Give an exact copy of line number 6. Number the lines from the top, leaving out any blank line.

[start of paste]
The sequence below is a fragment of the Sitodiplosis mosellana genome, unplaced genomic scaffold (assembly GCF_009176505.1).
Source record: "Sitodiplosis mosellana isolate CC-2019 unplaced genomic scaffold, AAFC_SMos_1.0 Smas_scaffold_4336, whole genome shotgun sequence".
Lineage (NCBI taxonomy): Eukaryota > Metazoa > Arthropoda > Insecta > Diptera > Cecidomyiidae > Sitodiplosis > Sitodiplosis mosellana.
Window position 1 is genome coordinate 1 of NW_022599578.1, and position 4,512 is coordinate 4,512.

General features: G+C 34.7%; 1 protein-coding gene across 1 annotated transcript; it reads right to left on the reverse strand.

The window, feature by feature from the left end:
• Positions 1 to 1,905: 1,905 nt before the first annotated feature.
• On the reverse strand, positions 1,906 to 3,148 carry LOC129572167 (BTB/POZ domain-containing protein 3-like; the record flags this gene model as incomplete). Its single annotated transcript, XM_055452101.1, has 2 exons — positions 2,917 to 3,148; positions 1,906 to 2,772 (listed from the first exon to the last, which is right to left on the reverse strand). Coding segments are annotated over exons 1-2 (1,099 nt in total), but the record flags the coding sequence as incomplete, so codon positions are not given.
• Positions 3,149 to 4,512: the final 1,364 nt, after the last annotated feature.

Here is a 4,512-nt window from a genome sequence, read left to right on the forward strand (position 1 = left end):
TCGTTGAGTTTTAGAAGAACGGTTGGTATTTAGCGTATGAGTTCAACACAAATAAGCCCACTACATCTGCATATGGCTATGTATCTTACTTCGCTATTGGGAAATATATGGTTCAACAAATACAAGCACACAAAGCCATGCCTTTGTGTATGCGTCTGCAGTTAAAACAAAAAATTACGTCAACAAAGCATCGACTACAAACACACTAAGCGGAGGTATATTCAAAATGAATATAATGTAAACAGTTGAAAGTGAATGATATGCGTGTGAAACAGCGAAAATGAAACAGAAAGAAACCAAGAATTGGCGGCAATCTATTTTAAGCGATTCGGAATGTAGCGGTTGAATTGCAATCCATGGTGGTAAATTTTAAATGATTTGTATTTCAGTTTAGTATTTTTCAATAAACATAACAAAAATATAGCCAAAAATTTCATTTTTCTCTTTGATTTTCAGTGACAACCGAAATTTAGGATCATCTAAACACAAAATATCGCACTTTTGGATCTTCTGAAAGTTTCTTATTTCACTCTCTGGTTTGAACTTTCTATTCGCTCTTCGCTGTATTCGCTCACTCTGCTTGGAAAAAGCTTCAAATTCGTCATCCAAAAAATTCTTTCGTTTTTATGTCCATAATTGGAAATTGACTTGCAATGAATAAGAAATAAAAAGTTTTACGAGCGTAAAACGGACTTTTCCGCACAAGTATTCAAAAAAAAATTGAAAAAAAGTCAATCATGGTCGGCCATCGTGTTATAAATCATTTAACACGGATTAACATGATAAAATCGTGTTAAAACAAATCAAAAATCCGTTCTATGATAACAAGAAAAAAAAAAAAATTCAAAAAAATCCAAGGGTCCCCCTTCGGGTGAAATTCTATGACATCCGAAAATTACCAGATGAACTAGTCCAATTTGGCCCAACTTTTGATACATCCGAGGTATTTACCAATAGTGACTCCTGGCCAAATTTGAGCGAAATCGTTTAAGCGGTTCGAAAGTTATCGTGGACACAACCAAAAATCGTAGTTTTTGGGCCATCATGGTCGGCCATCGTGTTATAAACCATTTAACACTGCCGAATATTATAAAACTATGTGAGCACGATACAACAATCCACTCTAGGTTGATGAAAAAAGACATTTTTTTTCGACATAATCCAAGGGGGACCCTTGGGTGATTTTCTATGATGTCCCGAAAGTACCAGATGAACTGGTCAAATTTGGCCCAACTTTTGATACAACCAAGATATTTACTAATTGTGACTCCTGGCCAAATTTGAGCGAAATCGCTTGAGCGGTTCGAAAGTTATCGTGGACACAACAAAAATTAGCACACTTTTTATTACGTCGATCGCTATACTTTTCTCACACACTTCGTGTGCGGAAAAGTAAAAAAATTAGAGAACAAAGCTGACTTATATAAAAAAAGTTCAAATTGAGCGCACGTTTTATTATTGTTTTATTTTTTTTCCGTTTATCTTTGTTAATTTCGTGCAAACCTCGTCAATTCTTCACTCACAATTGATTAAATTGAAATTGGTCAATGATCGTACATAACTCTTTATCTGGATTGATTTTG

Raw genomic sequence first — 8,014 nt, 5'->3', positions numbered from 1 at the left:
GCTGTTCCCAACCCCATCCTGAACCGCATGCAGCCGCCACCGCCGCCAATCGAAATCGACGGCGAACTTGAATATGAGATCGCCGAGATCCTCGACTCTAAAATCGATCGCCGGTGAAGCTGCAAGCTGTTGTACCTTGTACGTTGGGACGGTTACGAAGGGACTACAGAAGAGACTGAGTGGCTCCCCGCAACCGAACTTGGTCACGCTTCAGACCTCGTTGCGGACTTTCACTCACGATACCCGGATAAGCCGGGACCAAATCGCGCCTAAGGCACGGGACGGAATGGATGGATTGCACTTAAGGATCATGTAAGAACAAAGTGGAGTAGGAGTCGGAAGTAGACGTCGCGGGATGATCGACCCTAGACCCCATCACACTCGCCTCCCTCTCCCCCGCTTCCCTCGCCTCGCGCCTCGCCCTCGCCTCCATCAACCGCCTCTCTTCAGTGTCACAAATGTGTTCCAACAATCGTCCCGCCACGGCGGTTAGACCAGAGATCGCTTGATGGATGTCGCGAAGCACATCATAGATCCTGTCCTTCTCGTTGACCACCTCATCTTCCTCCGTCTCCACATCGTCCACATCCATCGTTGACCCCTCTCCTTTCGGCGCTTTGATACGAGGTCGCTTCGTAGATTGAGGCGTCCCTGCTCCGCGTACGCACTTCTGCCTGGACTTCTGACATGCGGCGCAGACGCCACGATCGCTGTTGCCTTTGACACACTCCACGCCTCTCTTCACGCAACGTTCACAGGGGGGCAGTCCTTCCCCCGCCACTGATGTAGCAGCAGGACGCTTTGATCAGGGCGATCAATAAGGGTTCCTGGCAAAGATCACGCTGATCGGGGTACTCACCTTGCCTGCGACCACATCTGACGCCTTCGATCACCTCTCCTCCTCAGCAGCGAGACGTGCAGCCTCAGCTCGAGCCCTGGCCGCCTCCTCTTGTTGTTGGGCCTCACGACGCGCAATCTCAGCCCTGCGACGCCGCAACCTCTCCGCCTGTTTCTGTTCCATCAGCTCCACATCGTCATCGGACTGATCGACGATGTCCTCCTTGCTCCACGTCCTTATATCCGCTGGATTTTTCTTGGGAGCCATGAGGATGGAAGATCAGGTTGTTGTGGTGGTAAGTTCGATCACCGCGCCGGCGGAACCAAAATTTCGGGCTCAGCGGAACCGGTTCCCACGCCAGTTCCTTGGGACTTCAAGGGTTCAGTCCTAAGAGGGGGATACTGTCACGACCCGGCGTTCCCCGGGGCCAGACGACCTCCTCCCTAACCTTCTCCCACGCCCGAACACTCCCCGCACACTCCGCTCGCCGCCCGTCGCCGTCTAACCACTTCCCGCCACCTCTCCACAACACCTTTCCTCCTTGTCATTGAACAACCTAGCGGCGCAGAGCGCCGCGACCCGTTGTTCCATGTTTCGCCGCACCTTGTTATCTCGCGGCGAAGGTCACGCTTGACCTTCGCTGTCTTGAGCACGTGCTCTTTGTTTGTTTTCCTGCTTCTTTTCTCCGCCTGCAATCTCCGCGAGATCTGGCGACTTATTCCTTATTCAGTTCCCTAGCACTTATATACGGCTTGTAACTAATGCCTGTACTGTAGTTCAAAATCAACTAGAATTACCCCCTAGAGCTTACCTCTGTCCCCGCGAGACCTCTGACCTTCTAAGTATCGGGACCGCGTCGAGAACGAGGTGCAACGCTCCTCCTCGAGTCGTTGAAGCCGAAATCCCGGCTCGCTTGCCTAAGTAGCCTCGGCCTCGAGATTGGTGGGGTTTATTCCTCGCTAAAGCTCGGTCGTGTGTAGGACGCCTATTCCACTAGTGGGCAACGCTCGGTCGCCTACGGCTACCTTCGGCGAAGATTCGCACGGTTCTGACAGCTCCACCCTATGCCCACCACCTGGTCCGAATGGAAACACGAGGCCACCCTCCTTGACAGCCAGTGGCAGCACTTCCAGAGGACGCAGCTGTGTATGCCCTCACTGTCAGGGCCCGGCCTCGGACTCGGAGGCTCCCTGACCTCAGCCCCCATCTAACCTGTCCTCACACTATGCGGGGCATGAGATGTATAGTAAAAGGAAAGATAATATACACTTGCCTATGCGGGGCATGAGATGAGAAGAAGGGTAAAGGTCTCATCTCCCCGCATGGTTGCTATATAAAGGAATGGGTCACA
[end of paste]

The window, feature by feature from the left end: